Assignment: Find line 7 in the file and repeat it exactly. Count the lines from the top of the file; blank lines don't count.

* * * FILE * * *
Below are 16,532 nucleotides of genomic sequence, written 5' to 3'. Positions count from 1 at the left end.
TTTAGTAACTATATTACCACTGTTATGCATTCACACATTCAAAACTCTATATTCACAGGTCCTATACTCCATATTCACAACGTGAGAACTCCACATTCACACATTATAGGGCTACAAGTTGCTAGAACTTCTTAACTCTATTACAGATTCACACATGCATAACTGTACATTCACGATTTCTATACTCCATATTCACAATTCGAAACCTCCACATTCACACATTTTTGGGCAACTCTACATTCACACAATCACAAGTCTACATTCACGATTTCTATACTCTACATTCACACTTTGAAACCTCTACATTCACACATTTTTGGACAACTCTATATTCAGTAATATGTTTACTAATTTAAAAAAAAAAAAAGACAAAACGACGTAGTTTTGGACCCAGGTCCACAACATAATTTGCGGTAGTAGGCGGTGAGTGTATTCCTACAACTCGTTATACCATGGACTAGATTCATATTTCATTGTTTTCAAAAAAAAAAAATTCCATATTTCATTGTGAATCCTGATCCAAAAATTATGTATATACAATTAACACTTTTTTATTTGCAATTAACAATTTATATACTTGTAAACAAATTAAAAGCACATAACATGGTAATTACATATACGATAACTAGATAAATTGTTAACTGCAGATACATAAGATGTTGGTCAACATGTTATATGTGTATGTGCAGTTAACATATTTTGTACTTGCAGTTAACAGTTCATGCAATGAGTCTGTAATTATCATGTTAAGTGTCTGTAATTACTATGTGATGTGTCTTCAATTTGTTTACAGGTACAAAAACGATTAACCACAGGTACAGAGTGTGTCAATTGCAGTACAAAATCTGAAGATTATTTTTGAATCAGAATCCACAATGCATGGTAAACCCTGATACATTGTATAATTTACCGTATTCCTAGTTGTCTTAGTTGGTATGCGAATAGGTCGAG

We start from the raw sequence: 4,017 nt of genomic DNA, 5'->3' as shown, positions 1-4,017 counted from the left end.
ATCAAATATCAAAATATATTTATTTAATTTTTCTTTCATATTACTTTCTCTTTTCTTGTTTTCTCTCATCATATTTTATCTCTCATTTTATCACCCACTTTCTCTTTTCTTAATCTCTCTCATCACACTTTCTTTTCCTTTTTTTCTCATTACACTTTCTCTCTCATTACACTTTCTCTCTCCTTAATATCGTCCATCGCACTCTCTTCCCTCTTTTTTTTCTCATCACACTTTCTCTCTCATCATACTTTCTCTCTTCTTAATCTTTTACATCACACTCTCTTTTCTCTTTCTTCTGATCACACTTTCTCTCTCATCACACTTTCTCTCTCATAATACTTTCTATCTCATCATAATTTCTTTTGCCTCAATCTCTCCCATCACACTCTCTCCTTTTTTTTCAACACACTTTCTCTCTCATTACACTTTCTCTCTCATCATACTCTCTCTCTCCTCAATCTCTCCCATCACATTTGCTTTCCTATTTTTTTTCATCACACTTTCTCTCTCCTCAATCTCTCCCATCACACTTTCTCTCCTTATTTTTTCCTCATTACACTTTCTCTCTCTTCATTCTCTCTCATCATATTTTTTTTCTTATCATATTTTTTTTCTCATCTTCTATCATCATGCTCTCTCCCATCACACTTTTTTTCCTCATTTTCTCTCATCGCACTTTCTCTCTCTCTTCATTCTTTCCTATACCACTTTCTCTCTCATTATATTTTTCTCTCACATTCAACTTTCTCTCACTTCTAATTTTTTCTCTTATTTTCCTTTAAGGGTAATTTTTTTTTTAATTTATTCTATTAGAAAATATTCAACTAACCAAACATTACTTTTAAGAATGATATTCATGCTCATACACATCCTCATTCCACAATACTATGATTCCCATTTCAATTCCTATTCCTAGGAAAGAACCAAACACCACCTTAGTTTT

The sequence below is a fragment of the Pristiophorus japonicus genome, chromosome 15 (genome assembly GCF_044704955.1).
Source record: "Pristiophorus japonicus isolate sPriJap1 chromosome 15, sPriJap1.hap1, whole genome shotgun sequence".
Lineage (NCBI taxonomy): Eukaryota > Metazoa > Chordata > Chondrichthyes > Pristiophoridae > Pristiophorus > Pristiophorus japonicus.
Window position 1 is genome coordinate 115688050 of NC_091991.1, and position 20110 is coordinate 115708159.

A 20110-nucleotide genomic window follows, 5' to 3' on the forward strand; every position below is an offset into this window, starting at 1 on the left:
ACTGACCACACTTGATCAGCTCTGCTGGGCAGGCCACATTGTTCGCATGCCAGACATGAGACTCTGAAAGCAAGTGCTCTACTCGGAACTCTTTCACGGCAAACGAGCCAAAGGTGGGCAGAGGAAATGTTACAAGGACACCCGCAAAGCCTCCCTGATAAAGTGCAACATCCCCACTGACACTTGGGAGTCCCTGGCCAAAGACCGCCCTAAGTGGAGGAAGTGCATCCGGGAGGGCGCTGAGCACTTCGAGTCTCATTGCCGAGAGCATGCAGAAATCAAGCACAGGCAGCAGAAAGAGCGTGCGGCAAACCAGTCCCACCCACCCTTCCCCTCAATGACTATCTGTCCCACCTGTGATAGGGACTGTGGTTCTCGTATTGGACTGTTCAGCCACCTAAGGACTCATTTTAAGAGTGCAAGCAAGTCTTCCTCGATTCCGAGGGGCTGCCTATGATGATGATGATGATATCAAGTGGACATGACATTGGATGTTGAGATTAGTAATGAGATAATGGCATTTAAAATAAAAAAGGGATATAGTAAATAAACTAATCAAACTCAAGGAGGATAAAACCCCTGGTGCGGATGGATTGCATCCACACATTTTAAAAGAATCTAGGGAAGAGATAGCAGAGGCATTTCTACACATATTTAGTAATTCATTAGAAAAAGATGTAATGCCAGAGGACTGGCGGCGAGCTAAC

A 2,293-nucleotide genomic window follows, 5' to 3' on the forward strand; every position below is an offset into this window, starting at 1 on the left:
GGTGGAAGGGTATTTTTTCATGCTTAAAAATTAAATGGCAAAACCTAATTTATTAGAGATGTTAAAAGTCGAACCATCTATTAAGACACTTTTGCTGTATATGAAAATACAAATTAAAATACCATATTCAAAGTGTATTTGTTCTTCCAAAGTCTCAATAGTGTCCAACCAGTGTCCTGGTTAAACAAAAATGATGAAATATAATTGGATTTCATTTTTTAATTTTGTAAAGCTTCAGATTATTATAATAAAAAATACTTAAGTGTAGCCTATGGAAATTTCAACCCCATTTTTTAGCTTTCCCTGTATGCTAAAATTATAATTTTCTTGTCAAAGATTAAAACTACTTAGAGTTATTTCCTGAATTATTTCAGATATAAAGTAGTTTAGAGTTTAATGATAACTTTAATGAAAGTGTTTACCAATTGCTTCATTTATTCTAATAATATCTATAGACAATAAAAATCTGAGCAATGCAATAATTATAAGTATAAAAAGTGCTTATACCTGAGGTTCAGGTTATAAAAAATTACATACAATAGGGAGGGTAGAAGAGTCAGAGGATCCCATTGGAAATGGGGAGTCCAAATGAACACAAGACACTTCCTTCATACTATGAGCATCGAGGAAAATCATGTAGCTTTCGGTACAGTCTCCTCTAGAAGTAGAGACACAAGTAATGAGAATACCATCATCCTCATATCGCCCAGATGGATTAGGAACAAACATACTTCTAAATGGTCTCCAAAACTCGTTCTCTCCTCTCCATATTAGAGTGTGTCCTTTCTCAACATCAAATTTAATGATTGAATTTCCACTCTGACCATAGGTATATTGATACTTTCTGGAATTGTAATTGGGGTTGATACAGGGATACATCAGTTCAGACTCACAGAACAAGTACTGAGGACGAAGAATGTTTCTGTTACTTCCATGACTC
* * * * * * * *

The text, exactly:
Lineage (NCBI taxonomy): Eukaryota > Metazoa > Chordata > Chondrichthyes > Pristiophoridae > Pristiophorus > Pristiophorus japonicus.